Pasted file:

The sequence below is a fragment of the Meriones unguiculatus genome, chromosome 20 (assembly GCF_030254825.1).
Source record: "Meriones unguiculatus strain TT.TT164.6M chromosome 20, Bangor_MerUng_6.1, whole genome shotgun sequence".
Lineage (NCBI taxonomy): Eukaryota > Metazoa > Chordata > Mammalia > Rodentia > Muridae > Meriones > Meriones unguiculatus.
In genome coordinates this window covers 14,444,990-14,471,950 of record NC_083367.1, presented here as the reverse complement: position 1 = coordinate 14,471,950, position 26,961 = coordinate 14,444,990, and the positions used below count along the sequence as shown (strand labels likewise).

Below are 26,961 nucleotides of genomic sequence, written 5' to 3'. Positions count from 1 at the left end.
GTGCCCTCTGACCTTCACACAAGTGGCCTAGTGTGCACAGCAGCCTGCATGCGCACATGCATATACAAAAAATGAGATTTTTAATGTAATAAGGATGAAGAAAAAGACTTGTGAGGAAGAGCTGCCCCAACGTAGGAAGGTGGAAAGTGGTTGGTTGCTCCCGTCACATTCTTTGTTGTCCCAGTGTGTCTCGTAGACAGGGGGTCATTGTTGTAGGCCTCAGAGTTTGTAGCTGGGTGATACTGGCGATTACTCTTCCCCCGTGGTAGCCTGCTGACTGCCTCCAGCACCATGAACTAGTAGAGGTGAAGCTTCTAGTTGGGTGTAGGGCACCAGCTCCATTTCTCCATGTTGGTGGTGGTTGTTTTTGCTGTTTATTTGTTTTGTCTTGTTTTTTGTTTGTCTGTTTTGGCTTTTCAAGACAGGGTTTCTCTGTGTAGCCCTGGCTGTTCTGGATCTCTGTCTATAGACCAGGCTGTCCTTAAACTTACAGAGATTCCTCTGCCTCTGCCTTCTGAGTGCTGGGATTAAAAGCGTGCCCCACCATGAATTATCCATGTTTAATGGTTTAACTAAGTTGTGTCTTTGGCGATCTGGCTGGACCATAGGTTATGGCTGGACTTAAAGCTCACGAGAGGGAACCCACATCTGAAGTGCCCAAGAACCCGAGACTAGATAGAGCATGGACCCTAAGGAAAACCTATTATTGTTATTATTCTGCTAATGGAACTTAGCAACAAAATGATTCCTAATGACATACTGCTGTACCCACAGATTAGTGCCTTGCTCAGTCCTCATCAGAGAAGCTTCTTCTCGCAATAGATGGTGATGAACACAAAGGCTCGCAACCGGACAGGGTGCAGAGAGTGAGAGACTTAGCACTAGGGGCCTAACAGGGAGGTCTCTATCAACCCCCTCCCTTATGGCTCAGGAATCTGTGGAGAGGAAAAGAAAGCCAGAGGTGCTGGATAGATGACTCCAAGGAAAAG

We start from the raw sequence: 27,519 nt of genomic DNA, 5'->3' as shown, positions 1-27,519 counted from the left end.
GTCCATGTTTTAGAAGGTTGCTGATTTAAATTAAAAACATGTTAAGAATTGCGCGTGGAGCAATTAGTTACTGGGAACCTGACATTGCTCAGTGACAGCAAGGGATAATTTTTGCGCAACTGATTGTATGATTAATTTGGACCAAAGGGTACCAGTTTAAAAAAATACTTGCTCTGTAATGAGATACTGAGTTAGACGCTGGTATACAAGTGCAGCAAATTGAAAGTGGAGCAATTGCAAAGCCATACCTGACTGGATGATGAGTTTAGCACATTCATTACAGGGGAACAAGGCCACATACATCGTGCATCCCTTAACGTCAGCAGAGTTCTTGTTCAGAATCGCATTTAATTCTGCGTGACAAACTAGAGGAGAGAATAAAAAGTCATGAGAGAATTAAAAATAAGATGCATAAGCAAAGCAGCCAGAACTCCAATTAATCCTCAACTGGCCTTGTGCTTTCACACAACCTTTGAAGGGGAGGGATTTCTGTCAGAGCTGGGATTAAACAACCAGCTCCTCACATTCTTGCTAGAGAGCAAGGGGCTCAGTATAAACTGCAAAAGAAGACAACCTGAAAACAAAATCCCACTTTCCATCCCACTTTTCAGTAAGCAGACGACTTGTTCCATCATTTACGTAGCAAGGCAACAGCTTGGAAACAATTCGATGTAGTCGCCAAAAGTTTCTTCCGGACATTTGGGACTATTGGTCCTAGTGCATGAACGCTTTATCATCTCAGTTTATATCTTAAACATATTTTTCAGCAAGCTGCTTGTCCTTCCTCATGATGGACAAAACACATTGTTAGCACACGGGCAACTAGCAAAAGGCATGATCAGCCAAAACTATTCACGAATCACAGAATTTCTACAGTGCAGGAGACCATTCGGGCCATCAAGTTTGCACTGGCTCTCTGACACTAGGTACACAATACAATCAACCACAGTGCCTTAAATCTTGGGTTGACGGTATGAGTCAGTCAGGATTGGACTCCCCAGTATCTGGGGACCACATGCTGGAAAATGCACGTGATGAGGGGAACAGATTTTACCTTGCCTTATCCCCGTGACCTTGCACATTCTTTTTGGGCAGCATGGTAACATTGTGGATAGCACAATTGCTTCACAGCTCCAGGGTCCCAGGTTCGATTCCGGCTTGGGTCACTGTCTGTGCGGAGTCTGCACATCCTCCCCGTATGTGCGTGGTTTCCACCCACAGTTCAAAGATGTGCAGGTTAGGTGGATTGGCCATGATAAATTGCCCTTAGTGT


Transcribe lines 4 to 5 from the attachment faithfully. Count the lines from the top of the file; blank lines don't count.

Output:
In genome coordinates this window covers 14,444,990-14,471,950 of record NC_083367.1, presented here as the reverse complement: position 1 = coordinate 14,471,950, position 26,961 = coordinate 14,444,990, and the positions used below count along the sequence as shown (strand labels likewise).

Below are 26,961 nucleotides of genomic sequence, written 5' to 3'. Positions count from 1 at the left end.